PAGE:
Nature & Wildlife


Investigating Frog Deaths

In late July scientists became aware of reports of dying frogs, many of them green tree frogs.  An interview on ABC radio which was followed by an article in ‘The Conversation’ attracted responses from community members across the country about dead and dying frogs in their localities.

Scientists at the Australian Museum, the Australian Registry of Wildlife Health at Taronga Zoo and a forensic unit in the Department of Planning, Industry and Environment are trying to solve the mystery of what is killing these Australian frogs.

Since late July scientists have collected reports of 31 different species affected in almost every state and territory. Among the 30 native species are endangered frogs such as the green and golden bell frogs, southern bell frogs and the giant barred frog. The one invasive species is the cane toad.

While 60% of the frogs found to have been affected are green tree frogs, this large percentage may be explained by the fact that they are a common species found in and around people’s homes.

Three different investigations are under way. At the Australian Registry of Wildlife scientists are dissecting the dead frogs, looking for indicators of disease and taking samples from their livers, kidneys, blood and stomach where possible. The Australian Museum scientists are studying the animals at a molecular level, swabbing the dead frogs and taking a skin sample before running DNA tests to check for pathogens that might indicate a virus or fungus. The forensic unit is running toxicology tests for pesticides, heavy metals or other environmental toxins.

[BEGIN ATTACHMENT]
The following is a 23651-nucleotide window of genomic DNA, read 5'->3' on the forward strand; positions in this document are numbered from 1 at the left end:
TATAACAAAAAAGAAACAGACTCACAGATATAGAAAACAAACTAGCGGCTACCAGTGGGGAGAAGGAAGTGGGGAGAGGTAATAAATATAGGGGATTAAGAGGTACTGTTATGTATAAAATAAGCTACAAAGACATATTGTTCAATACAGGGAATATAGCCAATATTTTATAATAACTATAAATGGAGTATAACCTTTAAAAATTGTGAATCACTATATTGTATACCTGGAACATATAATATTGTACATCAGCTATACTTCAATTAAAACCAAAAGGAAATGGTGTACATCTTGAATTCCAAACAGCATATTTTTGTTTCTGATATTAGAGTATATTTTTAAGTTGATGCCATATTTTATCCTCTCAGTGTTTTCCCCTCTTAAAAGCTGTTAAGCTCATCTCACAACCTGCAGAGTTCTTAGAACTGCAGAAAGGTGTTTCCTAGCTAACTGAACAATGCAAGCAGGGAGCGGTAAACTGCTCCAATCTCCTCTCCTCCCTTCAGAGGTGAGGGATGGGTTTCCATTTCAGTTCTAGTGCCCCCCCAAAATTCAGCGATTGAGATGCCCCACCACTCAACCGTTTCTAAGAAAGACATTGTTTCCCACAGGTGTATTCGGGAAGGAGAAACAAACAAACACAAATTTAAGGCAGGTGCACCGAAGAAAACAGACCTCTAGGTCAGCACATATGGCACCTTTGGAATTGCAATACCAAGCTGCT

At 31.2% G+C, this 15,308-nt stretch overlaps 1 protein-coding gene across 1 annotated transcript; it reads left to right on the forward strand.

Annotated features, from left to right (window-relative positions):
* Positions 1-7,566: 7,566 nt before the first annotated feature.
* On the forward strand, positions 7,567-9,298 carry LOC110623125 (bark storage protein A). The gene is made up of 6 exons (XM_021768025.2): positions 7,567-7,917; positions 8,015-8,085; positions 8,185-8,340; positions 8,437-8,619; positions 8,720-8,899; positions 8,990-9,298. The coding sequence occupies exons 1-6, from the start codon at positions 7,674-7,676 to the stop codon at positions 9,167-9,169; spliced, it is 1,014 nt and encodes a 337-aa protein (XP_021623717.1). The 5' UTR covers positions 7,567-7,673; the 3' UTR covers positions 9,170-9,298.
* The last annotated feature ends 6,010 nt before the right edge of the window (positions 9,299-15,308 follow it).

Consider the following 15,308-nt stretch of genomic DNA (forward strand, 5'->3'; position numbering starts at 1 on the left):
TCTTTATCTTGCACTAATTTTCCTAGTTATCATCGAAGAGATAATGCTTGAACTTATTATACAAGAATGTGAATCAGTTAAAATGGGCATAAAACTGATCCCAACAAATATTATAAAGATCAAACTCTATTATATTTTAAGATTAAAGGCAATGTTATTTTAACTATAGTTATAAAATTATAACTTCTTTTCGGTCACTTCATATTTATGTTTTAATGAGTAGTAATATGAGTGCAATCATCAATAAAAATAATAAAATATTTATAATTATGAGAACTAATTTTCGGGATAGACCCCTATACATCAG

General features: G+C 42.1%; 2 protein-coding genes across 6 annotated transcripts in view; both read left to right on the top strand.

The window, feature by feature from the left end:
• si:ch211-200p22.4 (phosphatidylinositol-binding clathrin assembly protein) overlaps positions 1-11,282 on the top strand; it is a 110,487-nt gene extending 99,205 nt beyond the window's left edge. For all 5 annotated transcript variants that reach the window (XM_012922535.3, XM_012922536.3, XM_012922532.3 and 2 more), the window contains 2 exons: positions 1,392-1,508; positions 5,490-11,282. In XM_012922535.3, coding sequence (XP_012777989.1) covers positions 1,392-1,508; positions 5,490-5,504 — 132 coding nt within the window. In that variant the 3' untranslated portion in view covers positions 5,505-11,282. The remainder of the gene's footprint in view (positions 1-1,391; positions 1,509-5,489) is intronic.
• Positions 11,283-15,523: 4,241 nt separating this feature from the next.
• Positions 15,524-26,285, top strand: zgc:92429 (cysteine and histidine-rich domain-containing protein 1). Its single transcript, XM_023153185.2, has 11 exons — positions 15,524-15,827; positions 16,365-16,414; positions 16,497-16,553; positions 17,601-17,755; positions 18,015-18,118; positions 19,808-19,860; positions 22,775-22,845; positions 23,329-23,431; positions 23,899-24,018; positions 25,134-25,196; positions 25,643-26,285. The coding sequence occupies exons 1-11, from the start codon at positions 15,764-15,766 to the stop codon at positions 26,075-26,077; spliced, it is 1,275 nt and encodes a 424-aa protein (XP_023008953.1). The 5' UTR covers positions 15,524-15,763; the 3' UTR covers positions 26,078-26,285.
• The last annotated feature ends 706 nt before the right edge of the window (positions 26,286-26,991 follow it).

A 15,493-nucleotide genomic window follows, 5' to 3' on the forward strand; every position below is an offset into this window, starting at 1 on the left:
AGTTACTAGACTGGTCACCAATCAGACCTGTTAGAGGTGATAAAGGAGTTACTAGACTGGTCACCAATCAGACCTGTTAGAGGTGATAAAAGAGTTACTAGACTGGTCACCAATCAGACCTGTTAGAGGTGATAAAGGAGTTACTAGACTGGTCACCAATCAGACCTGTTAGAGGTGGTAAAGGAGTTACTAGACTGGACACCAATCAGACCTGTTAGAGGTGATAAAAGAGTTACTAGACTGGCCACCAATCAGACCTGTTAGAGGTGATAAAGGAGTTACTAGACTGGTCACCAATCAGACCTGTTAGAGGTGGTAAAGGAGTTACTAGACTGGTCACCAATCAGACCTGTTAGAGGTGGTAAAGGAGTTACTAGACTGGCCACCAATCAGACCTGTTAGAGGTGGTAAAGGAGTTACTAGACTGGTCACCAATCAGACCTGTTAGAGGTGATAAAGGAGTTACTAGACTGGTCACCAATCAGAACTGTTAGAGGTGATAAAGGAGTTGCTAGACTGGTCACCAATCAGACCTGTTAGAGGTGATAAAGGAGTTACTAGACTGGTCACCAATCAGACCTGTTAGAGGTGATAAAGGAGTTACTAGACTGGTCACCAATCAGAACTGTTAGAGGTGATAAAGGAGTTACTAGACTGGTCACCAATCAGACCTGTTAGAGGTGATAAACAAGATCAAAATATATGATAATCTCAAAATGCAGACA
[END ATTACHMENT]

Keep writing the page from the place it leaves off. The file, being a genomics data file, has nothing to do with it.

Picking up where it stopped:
While the number one candidate for the deaths at the present is chytrid fungus, the researchers believe it’s too early to determine if chytrid is responsible. Chytrid is a fungus responsible for the decline of more than 500 amphibian species globally.

As frogs absorb the environment through their skin, they are an important indicator of environmental health.  Furthermore, they occupy an important place in natural ecosytems. So, finding the cause of this mortality and hopefully combating that cause or causes is important.

Leonie Blain